Affection and Emotional Support
Emotional affection can be as healing as physical affection.
Posted Apr 07, 2018
C.S. Lewis once said, “Affection is responsible for nine-tenths of whatever solid and durable happiness there is in our lives.” As I look around at my wife cuddling the animals (and me), I have to believe that’s true. Even with meditation and the goal to maintain a peaceful existence, the only time I completely relax is just before sleep, when we are holding each other and her hand is on my heart. The second I feel it, I exhale and am in bliss with dreamland not far away.
Lewis had huge issues with financial insecurity (according to CNN, he was so afraid of poverty he seldom fixed his house). He also created the Chronicles of Narnia along with many other books and was a professor at Cambridge, and found comfort in his imagination and close family support. Like the rest of us, the stress of daily living could get to him, and he realized the value of affection and his need for it.
I recently rewatched the 2010 HBO movie about Temple Grandin, an autistic veterinarian who literally rewrote the way animals are treated when they are raised for food. She herself had difficulty accepting human affection, although she knew she needed it, her autism would not allow her to be physically close to another person. So, she invented a machine, similar to the ones used to calm cattle, so that she could feel held without having another human involved. Her work evolved, as did she, and now she is respected all over the world for creating new methods to keep animals calm during their life.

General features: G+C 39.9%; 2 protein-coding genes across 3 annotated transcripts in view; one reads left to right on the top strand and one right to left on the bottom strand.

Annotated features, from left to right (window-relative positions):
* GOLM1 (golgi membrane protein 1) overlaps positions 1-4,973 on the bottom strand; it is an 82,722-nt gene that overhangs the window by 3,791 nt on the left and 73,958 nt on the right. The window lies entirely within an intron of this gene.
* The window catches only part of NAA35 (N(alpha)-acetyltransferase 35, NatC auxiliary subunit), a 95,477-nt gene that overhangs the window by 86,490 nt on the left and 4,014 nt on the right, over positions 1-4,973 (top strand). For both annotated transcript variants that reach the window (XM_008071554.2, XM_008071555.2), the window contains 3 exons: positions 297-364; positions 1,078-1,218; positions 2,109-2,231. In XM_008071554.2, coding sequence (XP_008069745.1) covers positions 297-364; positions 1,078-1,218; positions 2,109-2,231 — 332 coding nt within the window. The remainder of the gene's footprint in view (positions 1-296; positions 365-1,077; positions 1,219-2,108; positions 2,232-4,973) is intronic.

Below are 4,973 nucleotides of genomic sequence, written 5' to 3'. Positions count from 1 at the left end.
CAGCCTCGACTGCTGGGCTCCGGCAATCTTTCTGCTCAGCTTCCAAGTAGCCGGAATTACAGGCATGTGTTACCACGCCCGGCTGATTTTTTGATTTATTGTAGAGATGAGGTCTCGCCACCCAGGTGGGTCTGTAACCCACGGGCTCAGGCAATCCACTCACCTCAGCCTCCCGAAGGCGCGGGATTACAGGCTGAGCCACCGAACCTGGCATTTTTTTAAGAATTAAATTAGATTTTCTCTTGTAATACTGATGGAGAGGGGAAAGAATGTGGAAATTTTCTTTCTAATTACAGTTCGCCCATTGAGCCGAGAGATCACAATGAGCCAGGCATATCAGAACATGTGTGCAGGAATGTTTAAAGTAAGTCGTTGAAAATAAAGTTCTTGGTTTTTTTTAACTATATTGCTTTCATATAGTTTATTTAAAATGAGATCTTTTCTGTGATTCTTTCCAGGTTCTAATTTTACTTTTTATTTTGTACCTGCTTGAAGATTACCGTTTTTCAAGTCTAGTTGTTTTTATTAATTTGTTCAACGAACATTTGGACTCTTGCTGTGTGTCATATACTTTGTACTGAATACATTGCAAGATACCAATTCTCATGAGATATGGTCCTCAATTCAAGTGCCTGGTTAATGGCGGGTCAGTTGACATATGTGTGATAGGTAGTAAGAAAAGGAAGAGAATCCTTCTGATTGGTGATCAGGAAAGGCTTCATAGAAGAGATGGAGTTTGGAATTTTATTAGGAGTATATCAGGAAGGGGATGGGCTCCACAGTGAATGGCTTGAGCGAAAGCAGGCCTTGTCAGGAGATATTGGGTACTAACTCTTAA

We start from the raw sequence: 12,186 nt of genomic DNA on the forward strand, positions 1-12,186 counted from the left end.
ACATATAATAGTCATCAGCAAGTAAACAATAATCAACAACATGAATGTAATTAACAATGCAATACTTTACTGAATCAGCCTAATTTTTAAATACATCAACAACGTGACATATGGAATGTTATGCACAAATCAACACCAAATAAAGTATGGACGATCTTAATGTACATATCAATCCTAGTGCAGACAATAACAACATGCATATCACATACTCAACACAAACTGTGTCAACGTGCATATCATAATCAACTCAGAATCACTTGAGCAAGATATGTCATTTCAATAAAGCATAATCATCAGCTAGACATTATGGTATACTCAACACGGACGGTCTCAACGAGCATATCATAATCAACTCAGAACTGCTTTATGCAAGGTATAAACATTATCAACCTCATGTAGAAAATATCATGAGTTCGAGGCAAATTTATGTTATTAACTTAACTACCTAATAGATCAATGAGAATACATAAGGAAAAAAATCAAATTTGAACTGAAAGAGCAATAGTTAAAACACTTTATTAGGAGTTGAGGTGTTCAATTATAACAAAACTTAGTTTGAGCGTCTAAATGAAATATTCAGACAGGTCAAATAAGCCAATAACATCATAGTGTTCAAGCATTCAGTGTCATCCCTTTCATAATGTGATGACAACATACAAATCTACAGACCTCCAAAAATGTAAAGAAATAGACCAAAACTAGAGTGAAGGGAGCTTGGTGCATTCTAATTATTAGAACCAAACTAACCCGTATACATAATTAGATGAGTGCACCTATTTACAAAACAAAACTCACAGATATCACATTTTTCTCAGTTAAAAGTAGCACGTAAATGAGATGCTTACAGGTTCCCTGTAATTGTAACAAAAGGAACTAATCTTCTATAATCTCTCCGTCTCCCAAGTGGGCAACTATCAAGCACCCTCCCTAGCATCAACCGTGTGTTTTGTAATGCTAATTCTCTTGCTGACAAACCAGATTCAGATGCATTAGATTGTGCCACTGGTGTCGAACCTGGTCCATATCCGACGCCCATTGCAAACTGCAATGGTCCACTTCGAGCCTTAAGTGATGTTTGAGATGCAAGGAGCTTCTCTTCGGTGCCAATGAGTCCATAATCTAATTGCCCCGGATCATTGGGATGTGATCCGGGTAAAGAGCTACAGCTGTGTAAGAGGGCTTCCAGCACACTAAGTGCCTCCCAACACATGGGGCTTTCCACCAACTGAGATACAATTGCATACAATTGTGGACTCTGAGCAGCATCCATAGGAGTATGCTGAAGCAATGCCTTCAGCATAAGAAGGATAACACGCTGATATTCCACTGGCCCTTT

Emotional affection can be as healing as physical affection, and I don’t think that either Lewis or Grandin would disagree. Even though they both found human interaction difficult, both connected to the world through their writing and that feeling of acceptance from the rest of the world is very, well, affectionate.
Although this is not how most people live, getting public adoration can lift you up and make it easier to deal with your personal world. That being said, that life is not for everyone, but finding a way to get the attention and affection you need is.
If you don’t have someone in your life with whom you feel comfortable being close, I have to point out the value of having an animal to comfort you. Indeed, emotional support animals are now accepted onboard by nearly all the airlines, and they are allowed in most hotels. Getting your pet certified as an ESA is not really that complicated — your doctor can write you a note — because we now understand that what these animals provide to their human companions is remarkable. At one of the darkest times in my life, the majority of love I received was from my pets. They needed me and I needed them, and even though I have a loving family and supportive friends, I will never be without a dog and a cat for the rest of my life.
Whatever it takes, allow yourself to absorb as much real affection as you can. It will make your life sweeter and help you deal with the sour parts much better.